The Marine Corps is struggling to retain women, the service’s top general said this week, because many feel they must choose between a military career and their family.
Commandant Gen. David Berger said the 12 weeks of maternity leave Marines get after having a baby are not enough. It’s a topic he’s been pushing since last year, when he said he’d consider extending the Marine Corps’ maternity leave policy to a full year.
Berger said he’s “not there yet,” but vowed to keep fighting for it.
“Many of our very capable women Marines are leaving because they think it’s either the Marine Corps, or a family, and they can’t see how they can have it both ways,” Berger said on Thursday during a Women in Defense Leadership Symposium. “We have got to solve that dilemma.”
But there’s a law that he must work on getting changed, he added, referencing the Federal Employee Paid Leave Act. That act, which was signed into law last year, gives parents up to 12 weeks off for the birth, adoption or fostering of a new child — but that’s the cap. Those benefits go into effect Oct. 1.
“It’s not just a Department of Defense policy,” Berger said, “[But] I’m not anywhere near ready to quit on it.”
Berger’s planning guidance, issued to the force last year, said the Marine Corps’ parental-leave policies have failed to keep up with societal normal and modern talent management practices.
“We fully support the growth of our Marine families, and will do everything possible to provide parents with opportunities to remain with their newborns for extended periods of time,” he wrote. “In the future, we will consider up to one year leaves-of-absence for mothers to remain with their children before returning to full duty to complete their service obligations.”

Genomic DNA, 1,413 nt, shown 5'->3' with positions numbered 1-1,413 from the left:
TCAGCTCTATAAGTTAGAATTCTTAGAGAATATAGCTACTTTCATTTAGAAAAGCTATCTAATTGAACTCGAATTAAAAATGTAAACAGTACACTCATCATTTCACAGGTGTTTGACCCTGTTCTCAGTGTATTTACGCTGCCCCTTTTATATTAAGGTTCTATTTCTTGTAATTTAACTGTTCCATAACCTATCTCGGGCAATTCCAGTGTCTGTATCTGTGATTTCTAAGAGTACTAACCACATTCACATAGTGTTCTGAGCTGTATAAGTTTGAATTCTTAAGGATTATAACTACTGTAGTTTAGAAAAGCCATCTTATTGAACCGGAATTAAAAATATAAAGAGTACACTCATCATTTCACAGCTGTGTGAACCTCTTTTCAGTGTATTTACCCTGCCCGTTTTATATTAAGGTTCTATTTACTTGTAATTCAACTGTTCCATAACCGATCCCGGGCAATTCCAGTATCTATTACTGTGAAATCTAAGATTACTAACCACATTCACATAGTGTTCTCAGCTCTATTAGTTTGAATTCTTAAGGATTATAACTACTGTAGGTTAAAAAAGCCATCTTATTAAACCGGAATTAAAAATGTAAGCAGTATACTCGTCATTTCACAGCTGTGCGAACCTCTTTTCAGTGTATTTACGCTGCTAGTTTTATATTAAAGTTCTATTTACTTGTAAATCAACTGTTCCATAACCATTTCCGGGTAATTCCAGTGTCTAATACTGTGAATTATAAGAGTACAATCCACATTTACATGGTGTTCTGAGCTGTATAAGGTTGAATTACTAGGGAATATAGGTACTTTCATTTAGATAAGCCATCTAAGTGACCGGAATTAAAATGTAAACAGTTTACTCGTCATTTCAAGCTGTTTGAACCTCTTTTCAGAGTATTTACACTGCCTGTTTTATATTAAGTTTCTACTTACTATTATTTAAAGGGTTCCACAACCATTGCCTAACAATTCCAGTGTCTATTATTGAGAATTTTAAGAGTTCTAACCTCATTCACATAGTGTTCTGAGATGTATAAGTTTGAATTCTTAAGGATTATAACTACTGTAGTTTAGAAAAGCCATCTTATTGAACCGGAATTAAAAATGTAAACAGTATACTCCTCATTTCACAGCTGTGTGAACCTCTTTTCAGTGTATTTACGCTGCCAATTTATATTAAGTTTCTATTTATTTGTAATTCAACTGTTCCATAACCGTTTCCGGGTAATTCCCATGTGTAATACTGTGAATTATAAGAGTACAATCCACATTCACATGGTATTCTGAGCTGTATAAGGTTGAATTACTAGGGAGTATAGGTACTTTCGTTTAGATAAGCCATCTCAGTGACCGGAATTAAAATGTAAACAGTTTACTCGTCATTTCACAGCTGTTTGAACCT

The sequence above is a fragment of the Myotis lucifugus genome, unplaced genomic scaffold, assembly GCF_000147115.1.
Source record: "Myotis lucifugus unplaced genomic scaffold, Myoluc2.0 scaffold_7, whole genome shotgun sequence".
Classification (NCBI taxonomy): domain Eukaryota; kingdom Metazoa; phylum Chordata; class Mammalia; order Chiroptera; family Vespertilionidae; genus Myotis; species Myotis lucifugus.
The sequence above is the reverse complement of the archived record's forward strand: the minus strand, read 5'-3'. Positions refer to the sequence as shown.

The extension would be a notable change for the military, which has been slow to embrace some forward-leaning personnel policies. The Navy and Marine Corps briefly had an 18-week maternity leave policy that was later rolled back to 12 by the defense secretary at the time.
Troops are currently eligible for a career-intermission program, which allows them to take up to three years off in exchange for an agreement to serve more time once they come back. But the program has been slow to catch on in a culture where mission is often valued above anything else.
Berger said Marines see a program like that and assume their career will suffer if they take advantage of it — that they’re going to see their peers move ahead while they’re left behind.
“We’ve got to solve that problem because we should be able to create a process where they can step out, come back in and not lose anything,” he said. “Could be for an education, could be to have a family — we have to get a lot more flexible.”
Military.com recently reported on the plight of female service members who returned to duty just weeks after having a baby. One faced criticism for taking too many breaks to pump breast milk for her new baby.
The Defense Department is conducting a review to stamp out policies that inadvertently discriminate against some personnel.
Berger this week stressed the importance of diversity in the ranks. Women and minority officers too often opt out of being considered for command, he said, leaving the force with more white male leaders.
“[I] firmly believe that war is going to get only more complex, so we’re going to need a diverse force to solve the problems that are in front of us,” he added.
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